About Our Firm

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Founded in 1997 we are experienced and knowledgeable Tampa attorneys practicing exclusively in Divorce, Family, Stepparent/Relative Adoption, Criminal Defense, and Personal Bankruptcy. We practice primarily in the cities of Tampa, Riverview, Brandon, Valrico, Lithia, Carrollwood, Northdale, North Tampa, Plant City as well as Hillsborough County, Pinellas County and Pasco County. We have offices conveniently located throughout Tampa Bay. Our lawyers have extensive experience practicing in contested and uncontested divorces, including military divorces, and family law, child support, child custody and visitation, relocation of children, alimony, domestic violence, distribution of assets and debts, retirement/pensions (military and private), enforcement and modification of final judgments, paternity actions, adoptions and name changes as well as criminal defense. We offer a free consultation to discuss your options. Please call us at 813-672-1900 or email us at info@familymaritallaw.com to schedule a consultation. Our representation of our clients reflects our dedication to them. We look forwarding to hearing from you! Se habla EspaƱol.

Monday, October 29, 2012

Financial Hardship and Bankruptcy: Don't use exempt from creditor assets to pay current debts.

Financial hardship can occur at anytime. No matter how secure your financial situation may presently be, you never know what the future may bring. Job security is an oxymoron. Your position may become outdated because of new technology, your position may be outsourced overseas, or the company you work for may suffer its own financial hardship and either liquidate or reorganize. If you are able to retain your position in the latter circumstance, you may receive a decrease in salary. The same applies if you are an entrepreneur and you are self-employed, which does give you somewhat more control over your destiny.  In addition, divorce can be extremely detrimental to your financial circumstances.

Once a job loss or self-employment income loss occurs, then it is very easy to start spiraling into a financial abyss. You have acquired a certain standard of living and debts to be paid, including essentials such as your rent or mortgage, car loans, food, utilities, etc. When you don’t have the funds to pay your debts then you may use your credit cards for current living expenses and payment of your essential debts, thus incurring more debt that cannot be repaid. Once you miss or are late paying a credit card payment, then you will incur late fees and if you continue to miss or are late on your payments your interest rate will increase astronomically resulting in your debt increasing exponentially, until there is no hope to pay it off.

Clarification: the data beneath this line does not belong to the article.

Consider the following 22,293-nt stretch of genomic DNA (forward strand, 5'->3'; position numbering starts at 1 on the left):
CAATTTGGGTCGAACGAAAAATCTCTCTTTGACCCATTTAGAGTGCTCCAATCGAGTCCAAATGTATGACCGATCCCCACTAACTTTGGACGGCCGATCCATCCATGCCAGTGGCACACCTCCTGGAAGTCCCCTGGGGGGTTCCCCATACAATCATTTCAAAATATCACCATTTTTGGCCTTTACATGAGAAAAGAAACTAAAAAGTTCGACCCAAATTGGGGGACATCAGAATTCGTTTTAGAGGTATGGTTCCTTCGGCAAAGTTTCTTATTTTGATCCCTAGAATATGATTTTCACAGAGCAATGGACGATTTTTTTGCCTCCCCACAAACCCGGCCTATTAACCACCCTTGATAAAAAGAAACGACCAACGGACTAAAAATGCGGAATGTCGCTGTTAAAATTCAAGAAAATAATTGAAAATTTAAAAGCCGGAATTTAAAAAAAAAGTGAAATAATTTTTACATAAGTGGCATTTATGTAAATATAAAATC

Or instead of or in addition to using your credit cards to pay for your living expenses and debts, some debtors will take funds from assets that would be exempt in a bankruptcy and pay their essential debts such as the mortgage or rent, car loans, as well as unsecured credit card debt or other unsecured debt such as medical bills, so that they don’t fall behind. Examples of reducing exempt property to pay debts are obtaining second mortgages on homes where they reside, taking funds from retirement accounts and paying taxes and possibly penalties, or taking all or part of the cash value of a life insurance policy. Depending on your age or other cirecumstances, this can be disastrous to use funds that you need for retirement to pay current living expenses and unsecured debt.

Unfortunately, this occurs to many people who are devastated because they cannot pay their debts, although that they cannot do so most often is no fault of their own. It is important to know prior to this occurring how to protect and keep your property if you must file for bankruptcy. In short, do not use up assets that will be exempt in bankruptcy to pay your unsecured debt. Or do not pay off any secured debt which will make it a non-exempt asset. In example, do not pay off your vehicle. Either keep a loan that you have on it or get a loan on it. There has been a U.S. Supreme Court ruling in Ransom v. FIA Card Services decided January 11, 2011, that in short sets the precedence that a debtor who does not make a loan or lease payment may not take the car-ownership deduction in Paragraph 23 and 24 of the means test; however, the debtor may deduct the operating expenses in 22A. This may drastically change whether you will pass the means test and be eligible for a Chapter 7 bankruptcy, rather than a Chapter 13 bankruptcy,